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Tuesday, March 13, 2012

Higher-Education Bubble: Follow Up

So, remember last week when I was complaining about student loans and you all probably just thought I was some crazy, babbling, Austrian-economics follower?
Well, two other blogs I follow picked up on the impending crisis as well and agreed enough to post articles about it (and I'm sure many more will follow).

Are Student Loans the Next Debt Crisis?

Bankruptcy lawyers are warning that student debt could trigger an economic mess on par with the mortgage crisis.

“Americans now owe more on student loans than on credit cards,” says a study released by the National Association of Consumer Bankruptcy Attorneys this month. “Total outstanding loans exceeded $1 trillion for the first time last year.”

And unlike credit card debt, student loans can rarely be discharged through bankruptcy. The person filing has to demonstrate “undue hardship,” which is difficult and rarely successful. A 2009 USA Today article explains…

“A student loan debtor must try to claim an “undue hardship” to seek bankruptcy protection – a claim that is successful at best about 50 percent of the time. Unlike a traditional bankruptcy filing, a hardship filing requires debtors to file a lawsuit against creditors. That pits the student against corporate lawyers and defense teams, and often requires an expert witness, which can cost the graduate thousands of dollars to arrange.”... (mint.com)

The Consumerist:
Are Student Loans A Ticking Time Bomb For The Economy?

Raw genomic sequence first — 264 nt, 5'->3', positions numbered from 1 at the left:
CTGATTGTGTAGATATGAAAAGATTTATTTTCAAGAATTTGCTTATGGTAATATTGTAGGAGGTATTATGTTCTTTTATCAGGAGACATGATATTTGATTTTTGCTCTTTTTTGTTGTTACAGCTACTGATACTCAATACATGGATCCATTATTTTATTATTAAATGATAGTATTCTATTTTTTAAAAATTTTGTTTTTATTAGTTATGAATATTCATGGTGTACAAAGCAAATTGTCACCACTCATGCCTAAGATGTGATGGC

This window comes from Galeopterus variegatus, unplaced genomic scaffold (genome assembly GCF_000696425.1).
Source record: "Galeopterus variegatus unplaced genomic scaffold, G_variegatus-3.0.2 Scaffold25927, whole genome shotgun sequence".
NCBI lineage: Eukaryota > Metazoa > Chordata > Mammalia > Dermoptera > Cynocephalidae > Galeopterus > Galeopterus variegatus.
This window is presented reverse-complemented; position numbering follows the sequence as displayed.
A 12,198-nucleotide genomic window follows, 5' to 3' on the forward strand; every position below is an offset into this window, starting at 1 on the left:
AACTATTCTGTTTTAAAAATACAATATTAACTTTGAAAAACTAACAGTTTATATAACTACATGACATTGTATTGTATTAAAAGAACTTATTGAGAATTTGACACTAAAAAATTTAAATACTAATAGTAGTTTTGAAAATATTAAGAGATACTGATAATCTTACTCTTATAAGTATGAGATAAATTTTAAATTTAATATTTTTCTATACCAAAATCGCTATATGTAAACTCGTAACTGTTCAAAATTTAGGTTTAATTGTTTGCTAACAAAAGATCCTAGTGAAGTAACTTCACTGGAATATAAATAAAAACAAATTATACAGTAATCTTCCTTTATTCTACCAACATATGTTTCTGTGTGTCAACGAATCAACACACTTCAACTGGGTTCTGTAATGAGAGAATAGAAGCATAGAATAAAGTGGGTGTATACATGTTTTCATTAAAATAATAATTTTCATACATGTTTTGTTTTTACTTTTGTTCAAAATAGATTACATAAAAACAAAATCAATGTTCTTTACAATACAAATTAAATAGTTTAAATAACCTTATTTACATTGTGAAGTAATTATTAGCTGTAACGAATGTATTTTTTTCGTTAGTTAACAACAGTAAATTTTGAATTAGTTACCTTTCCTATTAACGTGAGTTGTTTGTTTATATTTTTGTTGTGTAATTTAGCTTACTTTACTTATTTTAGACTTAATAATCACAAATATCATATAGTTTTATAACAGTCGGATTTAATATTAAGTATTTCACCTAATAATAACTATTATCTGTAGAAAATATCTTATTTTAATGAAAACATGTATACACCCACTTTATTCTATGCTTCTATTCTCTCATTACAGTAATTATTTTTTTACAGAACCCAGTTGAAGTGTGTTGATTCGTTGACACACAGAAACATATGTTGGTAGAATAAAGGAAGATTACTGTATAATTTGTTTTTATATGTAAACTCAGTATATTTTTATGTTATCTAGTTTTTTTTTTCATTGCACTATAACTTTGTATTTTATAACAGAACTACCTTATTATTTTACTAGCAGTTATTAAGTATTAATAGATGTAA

Four years later, we're still standing on the rim of a smoldering crater where the housing market used to be, pledging we'll never let another financial disaster like that happen again. But some prognosticators worry we could soon be bracing for another blast, judging by the growing number of people who can't pay back their student loans.

More than 80% percent of bankruptcy lawyers have seen an increase in clients looking to get out from under their student loans, according to the National Association of Consumer Bankruptcy Attorneys.

And since many of these people don't meet federal hardship standards for discharging a student loan through bankruptcy, it's often the parents who co-signed the loans that face financial ruin.

"This could very well be the next debt bomb for the U.S. economy" says William Brewer, head of the NACBA. "Obviously, in the short term, student loan defaults are not going to have the same ripple effect through the economy that mortgage defaults did... My concern is that the long-term effect may be even graver."... (The Consumerist)

If all these people are concerned about a student loans crisis, then where are all the debt-loving Keynesians?
Deficit spending during a recession is supposed to help the national economy out, what about at an individual level? What say you now Krugman??

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